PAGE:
Questions of sex, marriage, and family life occupied Lutheran theologians and jurists from the very beginning of the Reformation. The leading theological lights – Martin Luther, Philip Melanchthon, Martin Bucer, Johannes Bugenhagen, and Johannes Brenz – all prepared lengthy tracts on the subject in the 1520s. A score of leading jurists took up legal questions of marriage in their legal opinions and commentaries, often working under the direct inspiration of Evangelical theology and theologians. Virtually every German polity that converted to the Evangelical cause had new marriage laws on the books within a decade of its acceptance of the Reformation, which was then heavily revised in subsequent generations.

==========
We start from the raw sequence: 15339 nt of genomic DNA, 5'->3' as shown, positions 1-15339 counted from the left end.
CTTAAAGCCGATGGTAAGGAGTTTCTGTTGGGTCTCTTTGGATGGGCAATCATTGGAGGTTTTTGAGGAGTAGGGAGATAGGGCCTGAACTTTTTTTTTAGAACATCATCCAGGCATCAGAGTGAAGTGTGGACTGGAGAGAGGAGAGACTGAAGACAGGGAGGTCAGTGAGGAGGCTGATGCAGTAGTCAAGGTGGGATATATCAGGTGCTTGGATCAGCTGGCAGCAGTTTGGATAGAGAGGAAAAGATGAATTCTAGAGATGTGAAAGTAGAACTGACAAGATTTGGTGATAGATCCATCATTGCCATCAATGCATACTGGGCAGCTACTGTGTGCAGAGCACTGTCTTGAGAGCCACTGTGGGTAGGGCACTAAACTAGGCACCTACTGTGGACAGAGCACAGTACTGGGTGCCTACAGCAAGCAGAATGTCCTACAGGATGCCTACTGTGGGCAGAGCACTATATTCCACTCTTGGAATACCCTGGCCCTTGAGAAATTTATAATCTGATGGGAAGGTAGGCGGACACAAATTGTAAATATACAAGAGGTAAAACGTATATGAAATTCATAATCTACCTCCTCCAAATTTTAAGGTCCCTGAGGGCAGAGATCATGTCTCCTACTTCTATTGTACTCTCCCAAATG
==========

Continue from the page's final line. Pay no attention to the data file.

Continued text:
The reformers' early preoccupation with marriage was driven in part by their theology. Many of the core issues of the Reformation were affected by the prevailing Catholic theology and canon law of marriage. The Church's jurisdiction over marriage was, for the reformers, a particularly flagrant example of the Church's usurpation of the magistrate's authority. The Catholic sacramental concept of marriage, on which the Church predicated its jurisdiction, raised deep questions of sacramental theology and biblical interpretation. The canonical prohibition on the marriage of clergy and monastics stood sharply juxtaposed to Evangelical doctrines of the priesthood and of the Christian vocation. The canon law impediments to marriage, its prohibitions on complete divorce and remarriage, and its close regulations of sexuality, parenting, and education all stood in considerable tension with the reformers' interpretation of biblical teaching.